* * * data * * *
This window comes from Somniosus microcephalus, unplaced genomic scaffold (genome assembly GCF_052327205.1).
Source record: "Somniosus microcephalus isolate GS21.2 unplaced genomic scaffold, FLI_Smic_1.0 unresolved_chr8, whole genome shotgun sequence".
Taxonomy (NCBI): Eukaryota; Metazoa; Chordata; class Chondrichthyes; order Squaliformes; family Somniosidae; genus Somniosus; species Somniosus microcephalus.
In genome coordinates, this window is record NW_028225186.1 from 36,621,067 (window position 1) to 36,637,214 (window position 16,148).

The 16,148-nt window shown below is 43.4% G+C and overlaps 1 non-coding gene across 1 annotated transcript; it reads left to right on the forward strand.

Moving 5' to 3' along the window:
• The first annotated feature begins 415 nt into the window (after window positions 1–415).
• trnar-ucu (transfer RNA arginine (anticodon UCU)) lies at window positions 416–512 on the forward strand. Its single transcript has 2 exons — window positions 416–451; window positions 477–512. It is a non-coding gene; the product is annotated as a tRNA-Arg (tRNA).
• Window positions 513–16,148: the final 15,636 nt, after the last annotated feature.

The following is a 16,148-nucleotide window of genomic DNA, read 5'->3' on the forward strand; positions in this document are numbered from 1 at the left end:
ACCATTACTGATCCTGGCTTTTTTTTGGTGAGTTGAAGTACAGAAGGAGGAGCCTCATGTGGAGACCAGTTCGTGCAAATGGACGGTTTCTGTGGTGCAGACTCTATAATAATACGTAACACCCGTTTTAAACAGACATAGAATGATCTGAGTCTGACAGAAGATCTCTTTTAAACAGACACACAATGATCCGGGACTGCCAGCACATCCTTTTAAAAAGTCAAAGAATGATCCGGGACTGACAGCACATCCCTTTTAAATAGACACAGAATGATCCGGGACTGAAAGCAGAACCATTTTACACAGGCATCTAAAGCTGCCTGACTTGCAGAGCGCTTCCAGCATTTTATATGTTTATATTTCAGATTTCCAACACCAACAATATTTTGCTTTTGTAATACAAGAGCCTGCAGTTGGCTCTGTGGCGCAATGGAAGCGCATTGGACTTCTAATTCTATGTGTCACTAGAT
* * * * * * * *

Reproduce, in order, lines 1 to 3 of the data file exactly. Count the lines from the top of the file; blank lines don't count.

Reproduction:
This window comes from Somniosus microcephalus, unplaced genomic scaffold (genome assembly GCF_052327205.1).
Source record: "Somniosus microcephalus isolate GS21.2 unplaced genomic scaffold, FLI_Smic_1.0 unresolved_chr8, whole genome shotgun sequence".
Taxonomy (NCBI): Eukaryota; Metazoa; Chordata; class Chondrichthyes; order Squaliformes; family Somniosidae; genus Somniosus; species Somniosus microcephalus.